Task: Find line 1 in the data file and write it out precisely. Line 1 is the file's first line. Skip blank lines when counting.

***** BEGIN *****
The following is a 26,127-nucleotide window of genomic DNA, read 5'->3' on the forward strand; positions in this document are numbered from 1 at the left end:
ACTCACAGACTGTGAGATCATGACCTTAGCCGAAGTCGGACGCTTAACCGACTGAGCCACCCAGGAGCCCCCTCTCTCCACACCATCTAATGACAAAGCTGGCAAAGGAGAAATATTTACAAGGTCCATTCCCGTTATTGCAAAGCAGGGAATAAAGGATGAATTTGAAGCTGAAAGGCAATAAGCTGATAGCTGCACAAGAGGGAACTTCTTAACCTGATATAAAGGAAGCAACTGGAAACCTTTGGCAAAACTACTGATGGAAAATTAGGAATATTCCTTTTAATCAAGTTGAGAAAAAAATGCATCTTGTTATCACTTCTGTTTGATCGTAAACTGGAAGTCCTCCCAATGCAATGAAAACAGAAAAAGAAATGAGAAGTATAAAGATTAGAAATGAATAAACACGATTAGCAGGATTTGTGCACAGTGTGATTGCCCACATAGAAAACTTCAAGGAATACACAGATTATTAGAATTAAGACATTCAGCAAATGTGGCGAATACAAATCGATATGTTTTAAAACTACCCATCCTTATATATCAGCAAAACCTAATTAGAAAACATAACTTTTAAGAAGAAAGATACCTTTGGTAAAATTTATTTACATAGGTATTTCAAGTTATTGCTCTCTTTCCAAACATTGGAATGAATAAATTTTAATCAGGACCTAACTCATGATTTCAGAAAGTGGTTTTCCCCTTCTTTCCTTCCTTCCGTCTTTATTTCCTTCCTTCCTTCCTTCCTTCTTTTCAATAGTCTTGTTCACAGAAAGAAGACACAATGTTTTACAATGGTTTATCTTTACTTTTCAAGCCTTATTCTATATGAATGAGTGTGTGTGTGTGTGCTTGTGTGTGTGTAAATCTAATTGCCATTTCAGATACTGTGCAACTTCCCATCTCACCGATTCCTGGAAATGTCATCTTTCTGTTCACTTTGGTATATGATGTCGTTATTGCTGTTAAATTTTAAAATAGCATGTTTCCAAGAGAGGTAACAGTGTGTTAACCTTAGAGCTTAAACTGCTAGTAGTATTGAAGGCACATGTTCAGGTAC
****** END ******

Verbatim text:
The following is a 26,127-nucleotide window of genomic DNA, read 5'->3' on the forward strand; positions in this document are numbered from 1 at the left end: